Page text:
Last Updated: 2013-02-22 13:40:16 UTC
by Johannes Ullrich (Version: 1)
Users of tumblr, and likely the other sites mentioned in the subject line, received an e-mail informing them of a breach of a company called "Zendesk". Like myself, you may not have heard of Zendesk before, but they appearantly process customer support e-mail for these sites, including like in the Tumblr case, e-mail to aliases like lawenforcement@ and legal@. According to Zendesk, the attacker retrieved email addresses and subject lines, not e-mail bodies. According to the Zendesk home page, there are many other namebrand companies that are using Zendesk, but the breach notification mentions only the three I listed in the subject.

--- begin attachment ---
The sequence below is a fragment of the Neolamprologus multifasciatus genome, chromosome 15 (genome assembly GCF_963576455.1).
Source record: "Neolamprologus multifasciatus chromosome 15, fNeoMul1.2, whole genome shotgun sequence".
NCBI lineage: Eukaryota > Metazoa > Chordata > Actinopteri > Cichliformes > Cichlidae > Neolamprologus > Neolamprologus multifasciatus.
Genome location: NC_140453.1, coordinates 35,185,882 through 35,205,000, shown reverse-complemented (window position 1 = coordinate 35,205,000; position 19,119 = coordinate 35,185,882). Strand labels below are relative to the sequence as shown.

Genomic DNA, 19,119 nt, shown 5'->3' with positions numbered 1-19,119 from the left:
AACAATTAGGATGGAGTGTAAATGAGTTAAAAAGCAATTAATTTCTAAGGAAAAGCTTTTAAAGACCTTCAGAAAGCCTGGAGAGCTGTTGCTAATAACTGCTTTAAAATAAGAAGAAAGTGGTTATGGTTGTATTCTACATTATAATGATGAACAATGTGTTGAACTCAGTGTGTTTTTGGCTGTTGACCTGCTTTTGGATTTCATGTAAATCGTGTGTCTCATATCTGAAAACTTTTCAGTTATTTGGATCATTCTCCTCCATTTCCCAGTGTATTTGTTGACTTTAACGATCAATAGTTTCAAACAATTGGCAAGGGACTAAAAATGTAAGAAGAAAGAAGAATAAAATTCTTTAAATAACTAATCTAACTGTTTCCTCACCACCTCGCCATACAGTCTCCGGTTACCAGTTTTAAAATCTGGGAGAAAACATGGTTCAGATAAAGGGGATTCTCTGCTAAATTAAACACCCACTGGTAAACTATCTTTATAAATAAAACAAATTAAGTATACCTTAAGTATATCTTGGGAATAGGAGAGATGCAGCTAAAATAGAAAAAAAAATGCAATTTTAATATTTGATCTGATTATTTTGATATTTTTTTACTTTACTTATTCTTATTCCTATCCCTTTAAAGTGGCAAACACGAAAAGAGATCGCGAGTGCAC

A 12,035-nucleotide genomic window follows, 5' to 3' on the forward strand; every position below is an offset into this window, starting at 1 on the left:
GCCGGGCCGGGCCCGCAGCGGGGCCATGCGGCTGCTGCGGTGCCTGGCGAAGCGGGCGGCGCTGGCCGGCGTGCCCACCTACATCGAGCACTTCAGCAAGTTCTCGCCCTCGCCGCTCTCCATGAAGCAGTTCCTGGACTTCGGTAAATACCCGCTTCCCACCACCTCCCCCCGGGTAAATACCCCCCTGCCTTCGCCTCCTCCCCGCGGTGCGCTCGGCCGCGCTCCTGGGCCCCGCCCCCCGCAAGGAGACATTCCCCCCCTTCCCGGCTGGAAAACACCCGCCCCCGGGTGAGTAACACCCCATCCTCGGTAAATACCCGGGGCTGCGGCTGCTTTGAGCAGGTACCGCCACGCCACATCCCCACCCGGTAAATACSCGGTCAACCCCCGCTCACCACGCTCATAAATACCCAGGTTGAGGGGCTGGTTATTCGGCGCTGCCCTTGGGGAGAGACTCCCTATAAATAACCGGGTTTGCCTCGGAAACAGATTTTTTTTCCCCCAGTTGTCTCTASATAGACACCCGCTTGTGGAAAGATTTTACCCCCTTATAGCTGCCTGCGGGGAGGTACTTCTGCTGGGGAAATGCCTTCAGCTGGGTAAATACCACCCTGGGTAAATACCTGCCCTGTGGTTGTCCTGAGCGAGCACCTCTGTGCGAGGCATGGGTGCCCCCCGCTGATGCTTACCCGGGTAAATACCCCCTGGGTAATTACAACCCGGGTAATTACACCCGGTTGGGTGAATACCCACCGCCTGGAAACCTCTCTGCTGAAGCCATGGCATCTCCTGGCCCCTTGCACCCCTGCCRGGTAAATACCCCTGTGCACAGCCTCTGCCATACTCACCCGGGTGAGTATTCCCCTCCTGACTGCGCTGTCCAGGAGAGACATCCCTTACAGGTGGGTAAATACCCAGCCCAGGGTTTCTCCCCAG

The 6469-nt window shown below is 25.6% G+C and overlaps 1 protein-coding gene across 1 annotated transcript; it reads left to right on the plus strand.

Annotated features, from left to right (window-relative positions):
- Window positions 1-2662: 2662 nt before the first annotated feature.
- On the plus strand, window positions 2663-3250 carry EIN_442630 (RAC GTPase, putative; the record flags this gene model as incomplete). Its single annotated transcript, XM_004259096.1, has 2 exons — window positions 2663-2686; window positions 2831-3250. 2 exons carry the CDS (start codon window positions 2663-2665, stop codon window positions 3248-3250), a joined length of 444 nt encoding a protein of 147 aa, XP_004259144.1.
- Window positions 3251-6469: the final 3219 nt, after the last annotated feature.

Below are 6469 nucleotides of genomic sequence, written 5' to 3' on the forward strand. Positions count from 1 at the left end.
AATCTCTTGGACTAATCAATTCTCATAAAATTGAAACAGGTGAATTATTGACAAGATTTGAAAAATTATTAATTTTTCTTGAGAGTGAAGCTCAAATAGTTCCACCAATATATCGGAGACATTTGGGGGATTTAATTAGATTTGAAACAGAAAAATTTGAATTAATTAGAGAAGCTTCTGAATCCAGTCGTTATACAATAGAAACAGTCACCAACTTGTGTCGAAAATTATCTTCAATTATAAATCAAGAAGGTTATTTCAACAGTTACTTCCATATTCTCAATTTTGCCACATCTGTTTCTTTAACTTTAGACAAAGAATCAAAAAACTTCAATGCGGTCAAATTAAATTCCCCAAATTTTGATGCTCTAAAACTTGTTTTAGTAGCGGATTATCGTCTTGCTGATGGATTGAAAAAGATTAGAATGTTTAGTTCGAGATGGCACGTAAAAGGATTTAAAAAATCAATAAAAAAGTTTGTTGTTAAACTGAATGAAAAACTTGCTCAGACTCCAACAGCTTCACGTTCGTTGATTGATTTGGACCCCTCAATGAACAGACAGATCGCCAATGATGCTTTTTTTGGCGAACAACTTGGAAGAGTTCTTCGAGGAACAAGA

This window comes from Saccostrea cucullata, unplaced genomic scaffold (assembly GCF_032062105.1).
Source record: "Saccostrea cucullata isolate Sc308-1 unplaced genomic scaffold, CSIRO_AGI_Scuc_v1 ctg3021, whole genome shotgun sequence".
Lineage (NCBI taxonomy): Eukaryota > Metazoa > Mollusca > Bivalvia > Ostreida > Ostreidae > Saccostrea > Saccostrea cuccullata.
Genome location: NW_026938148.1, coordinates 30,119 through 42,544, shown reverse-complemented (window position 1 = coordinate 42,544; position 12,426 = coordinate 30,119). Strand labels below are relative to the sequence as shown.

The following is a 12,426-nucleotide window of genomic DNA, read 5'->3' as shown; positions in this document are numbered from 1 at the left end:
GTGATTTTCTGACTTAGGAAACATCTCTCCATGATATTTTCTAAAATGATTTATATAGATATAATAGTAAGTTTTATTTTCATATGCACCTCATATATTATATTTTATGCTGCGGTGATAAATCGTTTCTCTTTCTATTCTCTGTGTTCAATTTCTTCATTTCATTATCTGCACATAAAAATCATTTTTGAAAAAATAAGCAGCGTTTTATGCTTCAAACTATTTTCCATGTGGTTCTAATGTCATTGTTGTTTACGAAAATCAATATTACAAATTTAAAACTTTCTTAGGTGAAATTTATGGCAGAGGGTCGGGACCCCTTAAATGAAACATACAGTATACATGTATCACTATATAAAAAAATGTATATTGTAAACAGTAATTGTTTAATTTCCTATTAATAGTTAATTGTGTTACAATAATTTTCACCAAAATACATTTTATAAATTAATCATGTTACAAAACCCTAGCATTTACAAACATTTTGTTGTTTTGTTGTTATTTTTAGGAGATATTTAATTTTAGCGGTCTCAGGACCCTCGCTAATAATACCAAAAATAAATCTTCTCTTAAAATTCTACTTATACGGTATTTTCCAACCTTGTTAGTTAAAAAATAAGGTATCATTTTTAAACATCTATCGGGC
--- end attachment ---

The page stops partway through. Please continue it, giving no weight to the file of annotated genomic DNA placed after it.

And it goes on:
- yet another "internet chokepoint" nobody thought about. A company like Zendesk, dealing with customer support for several large internet properties is a great point to monitor and collect intelligence as well as spreading malware. None of this has happened here.
- Limit confidential information in customer support e-mails. NEVER mention a password. But other information should be limited to what is necessary to describe the problem. Of course, this may have to include sensitive data (account numbers, software versions and configurations.
With all the "Bad stuff" happending, we dodged some bad bullets this week. The NBC compromisse only led users to a rather old exploit. This Zendesk exploit didn't get very far (no e-mail bodies). The Bit9 exploit, even though it lasted for 6 months or so, was only used against 3 targets. Facebook/Apple developer compromisse didn't lead to backdoored code (we hope).
I think in particular the use of a "lame" exploit in the NBC case kind of points to another problem: It was probably pretty easy to deface the site.